Stone Sentinels, battlefield monuments of the American Civil War

 The Civil War Monuments of Antietam

On September 17, 1862, Robert E. Lee's Confederate Army of Northern Virginia met George McClellan's Federal Army of the Potomac along the banks of Antietam Creek near the small town of Sharpsburg. The North called it the Battle of Antietam and the South the Battle of Sharpsburg, but they could agree on one thing. It was the single bloodiest day of fighting of the Civil War.

Today Antietam National Battlefield Park is the home to almost one hundred monuments and over two hundred historical markers. You can find them on this site by army, state and category using the menus on the left, or tour the battlefield via maps that link to pages featuring monuments, markers and terrain features.


Union Regiments and Batteries

The largest number of monuments at Antietam are to Union units from ten Northern states. A few states have a moument or marker to every regiment they sent to the field. Others, such as New York, have a large state monument, with some individual regiments honored. Several states have no memorials to their troops at all.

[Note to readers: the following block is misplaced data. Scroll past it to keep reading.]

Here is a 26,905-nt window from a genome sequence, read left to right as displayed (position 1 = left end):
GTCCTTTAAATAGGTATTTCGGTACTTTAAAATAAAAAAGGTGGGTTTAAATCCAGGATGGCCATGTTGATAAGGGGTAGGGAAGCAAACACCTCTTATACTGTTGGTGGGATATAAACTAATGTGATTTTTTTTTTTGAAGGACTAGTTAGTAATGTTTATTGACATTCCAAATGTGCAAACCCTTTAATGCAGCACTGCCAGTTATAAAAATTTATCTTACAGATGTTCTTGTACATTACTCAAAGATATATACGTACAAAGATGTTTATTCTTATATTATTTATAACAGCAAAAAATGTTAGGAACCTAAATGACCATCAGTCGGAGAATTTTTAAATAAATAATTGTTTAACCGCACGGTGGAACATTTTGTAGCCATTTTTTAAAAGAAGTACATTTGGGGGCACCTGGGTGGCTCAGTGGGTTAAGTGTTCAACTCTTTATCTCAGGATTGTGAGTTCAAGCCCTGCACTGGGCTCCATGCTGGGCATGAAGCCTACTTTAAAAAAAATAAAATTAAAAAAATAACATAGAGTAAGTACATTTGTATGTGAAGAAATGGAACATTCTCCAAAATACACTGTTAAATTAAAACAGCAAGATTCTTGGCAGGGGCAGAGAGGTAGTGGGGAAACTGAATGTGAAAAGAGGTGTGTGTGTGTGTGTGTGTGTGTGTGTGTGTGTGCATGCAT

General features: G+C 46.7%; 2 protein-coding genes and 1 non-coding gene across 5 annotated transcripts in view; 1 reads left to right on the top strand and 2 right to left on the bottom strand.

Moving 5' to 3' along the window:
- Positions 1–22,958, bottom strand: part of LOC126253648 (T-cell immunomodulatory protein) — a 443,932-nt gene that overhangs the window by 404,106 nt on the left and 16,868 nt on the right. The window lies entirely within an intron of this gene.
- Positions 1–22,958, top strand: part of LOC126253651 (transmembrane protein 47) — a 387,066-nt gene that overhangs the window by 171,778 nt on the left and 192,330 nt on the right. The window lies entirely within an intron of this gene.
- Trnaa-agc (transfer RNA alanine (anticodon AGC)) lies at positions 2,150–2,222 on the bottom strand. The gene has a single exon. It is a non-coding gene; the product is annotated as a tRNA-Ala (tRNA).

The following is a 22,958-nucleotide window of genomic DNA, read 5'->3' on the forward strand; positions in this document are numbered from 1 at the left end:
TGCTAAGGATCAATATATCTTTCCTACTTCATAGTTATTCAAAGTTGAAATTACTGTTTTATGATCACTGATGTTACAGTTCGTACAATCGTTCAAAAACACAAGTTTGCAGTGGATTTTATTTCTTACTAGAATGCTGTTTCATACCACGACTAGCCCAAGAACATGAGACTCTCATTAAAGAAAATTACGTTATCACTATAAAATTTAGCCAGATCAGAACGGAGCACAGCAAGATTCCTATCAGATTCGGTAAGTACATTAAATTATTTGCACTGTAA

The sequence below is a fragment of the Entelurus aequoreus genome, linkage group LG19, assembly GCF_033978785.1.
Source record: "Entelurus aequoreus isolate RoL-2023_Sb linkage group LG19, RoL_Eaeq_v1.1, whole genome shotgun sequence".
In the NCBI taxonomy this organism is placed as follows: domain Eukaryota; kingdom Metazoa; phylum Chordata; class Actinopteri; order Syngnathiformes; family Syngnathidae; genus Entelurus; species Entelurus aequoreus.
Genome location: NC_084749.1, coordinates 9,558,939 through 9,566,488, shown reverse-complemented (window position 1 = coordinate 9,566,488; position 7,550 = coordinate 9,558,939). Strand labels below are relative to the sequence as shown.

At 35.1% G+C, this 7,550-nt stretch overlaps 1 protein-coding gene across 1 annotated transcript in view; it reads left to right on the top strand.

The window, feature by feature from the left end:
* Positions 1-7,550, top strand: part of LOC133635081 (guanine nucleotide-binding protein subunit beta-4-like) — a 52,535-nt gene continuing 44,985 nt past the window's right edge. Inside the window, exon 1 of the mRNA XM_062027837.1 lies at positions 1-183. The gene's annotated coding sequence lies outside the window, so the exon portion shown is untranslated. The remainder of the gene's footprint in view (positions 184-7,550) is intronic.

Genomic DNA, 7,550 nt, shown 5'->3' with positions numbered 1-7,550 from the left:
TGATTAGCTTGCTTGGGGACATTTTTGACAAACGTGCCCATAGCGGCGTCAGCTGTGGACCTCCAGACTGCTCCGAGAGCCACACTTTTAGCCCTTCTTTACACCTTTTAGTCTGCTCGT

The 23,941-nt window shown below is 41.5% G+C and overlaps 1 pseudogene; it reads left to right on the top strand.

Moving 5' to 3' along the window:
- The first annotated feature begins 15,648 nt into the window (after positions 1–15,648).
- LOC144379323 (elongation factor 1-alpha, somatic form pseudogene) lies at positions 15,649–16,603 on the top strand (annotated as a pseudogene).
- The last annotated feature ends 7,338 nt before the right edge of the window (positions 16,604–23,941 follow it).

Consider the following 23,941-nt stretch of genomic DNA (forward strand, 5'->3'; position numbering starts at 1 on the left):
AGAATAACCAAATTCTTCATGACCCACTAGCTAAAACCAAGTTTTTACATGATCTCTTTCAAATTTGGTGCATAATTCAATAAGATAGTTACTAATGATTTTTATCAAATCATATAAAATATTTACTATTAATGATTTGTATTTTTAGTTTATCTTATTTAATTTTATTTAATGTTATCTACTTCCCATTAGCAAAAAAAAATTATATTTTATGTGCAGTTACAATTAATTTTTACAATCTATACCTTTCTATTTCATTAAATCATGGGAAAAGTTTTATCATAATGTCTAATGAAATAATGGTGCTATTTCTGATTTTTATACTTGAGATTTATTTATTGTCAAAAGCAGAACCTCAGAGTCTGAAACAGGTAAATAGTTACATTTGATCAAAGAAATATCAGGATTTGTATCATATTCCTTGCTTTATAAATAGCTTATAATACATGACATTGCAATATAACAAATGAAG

Confederate Regiments and Batteries

Only a handful of monuments honor units of the Confederacy at Antietam, or as it is known in the South, Sharpsburg.


Monuments to Individuals

Several types of monuments honor individuals on the battlefield. Six generals who died or were mortally wounded - three Confederate and three Union - are honored by "mortuary cannon" that mark the spots where they fell. The single equestrian statue on the battlefield honors Confederate General Robert E. Lee.


War Department Markers

In the 1890's the War Department created a series of over 200 interpretive markers to tell the story of the battle. These usually describe the actions of specific units and are divided into Union markers (numbered 1- 124) and Confederate markers (numbered 300 - 388). Other markers point out terrain features, some of which are unchanged from 1862.

Cornfield Avenue monuments at Antietam
Mortuary cannon at Antietam
War department markers at the foot of the Observation Tower at Antietam National Battlefield

About the Author • ©2008 - 2014 Steve Hawks